Transformational leaders are not always better
They can inspire and unite followers, but effectiveness and ethics can suffer.
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Good leaders design and maintain systems and institutions. Well-designed institutions include means for self correction as well as ways of constraining the failures of leaders. As the top legal officer of GE put it, a leader needs to create an institutional framework where "the company's norms and values are so widely shared and its reputation for integrity is so strong that most leaders and employees want to win the right way."Skip to next paragraph
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Poorly designed or poorly led institutions can also lead people astray. Obedience to institutional authority can be bad at times. Several decades ago, the Milgram experiment at Yale showed how easily ordinary people could be encouraged to administer (simulated) brutal electrical shocks to another person when told to do so by an authority figure. Likewise, the infamous Stanford University prison experiment of 1971 showed how morally toxic conditions set by a leader can induce regular people to commit abusive, even sadistic behavior.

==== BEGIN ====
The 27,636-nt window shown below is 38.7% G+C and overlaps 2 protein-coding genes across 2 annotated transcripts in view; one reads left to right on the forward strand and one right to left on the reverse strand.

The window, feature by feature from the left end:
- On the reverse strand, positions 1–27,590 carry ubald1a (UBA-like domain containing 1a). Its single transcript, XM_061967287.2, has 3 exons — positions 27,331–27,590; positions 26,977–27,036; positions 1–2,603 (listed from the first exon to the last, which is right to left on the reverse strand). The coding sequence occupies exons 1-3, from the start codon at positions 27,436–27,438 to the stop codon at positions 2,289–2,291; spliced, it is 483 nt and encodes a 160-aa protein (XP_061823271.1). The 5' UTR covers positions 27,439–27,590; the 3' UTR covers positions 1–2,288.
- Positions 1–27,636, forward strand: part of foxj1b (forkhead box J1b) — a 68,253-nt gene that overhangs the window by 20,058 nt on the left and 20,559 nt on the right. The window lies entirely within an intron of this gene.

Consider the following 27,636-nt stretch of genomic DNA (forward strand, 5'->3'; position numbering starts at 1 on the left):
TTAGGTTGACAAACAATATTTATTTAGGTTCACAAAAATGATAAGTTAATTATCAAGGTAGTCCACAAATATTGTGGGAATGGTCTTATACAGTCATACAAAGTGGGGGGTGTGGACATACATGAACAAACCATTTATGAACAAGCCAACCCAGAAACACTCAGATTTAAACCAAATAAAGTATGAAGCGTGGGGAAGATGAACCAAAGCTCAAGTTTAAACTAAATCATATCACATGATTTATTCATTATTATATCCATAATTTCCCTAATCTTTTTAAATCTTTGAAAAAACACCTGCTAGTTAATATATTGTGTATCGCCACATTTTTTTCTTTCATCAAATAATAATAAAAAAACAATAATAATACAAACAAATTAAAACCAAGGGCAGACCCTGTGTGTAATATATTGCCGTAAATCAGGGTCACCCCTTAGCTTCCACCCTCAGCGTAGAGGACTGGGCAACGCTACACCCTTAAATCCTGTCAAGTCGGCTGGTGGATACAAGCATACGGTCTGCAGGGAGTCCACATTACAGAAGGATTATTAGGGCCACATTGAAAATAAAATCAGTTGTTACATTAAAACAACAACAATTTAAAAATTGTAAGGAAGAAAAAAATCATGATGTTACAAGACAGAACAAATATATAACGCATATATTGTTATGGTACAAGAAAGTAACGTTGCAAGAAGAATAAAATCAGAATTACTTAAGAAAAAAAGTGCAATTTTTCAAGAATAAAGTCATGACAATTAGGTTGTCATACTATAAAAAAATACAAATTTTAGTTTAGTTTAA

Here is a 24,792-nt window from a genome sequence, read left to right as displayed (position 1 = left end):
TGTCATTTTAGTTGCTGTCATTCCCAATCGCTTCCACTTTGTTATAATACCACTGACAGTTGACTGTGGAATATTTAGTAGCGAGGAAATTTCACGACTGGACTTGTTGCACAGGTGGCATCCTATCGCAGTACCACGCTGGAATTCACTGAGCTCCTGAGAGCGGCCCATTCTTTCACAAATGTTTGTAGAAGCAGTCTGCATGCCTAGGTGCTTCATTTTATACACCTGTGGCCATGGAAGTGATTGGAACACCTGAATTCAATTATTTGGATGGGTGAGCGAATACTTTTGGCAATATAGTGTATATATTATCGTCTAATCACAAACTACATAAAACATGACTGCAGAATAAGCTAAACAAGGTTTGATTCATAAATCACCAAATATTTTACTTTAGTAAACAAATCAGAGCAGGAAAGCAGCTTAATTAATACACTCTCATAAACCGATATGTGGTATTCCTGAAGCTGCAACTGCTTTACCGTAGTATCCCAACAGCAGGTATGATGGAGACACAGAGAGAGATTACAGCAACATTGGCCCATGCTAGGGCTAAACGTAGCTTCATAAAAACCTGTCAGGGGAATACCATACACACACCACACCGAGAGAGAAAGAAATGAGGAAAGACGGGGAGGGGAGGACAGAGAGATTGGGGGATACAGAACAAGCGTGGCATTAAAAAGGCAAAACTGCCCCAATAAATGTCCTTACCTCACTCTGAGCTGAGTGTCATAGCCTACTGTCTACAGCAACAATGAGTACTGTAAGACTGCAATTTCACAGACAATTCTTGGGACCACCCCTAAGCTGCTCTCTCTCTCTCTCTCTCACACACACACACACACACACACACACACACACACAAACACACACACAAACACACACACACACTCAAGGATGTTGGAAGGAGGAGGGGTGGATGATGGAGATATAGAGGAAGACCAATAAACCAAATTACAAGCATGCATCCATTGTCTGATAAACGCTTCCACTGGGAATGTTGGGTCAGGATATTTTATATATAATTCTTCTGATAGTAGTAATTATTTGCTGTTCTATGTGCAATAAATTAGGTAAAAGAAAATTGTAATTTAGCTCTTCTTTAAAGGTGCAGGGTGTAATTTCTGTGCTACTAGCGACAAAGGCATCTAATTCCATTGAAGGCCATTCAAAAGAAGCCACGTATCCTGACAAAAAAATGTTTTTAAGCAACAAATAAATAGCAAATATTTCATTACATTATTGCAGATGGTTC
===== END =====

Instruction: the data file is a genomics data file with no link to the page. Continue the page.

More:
The recent case of the Abu Ghraib prison in Iraq reminds us of this danger in real life. The Abu Ghraib guards were reservists without special training who lacked supervision and were given the task of softening up detainees. It is not surprising that the result was various forms of torture. The moral flaws were not simply in the prison guards, but also in the higher level guardians such as then Secretary of Defense Donald Rumsfeld, who failed to monitor adequately a flawed institutional framework.
Voters need to remember that transformation is not enough. Good leadership is not merely inspiring people with a transformational vision, important though that can be, but also involves a capacity for creating and maintaining the systems and institutions that allow both effective and moral implementation.
• Joseph S. Nye Jr. is university distinguished service professor at Harvard and a member of the board of directors of the Belfer Center at Harvard's Kennedy School. He is author of the new book "The Powers to Lead." His views are his own.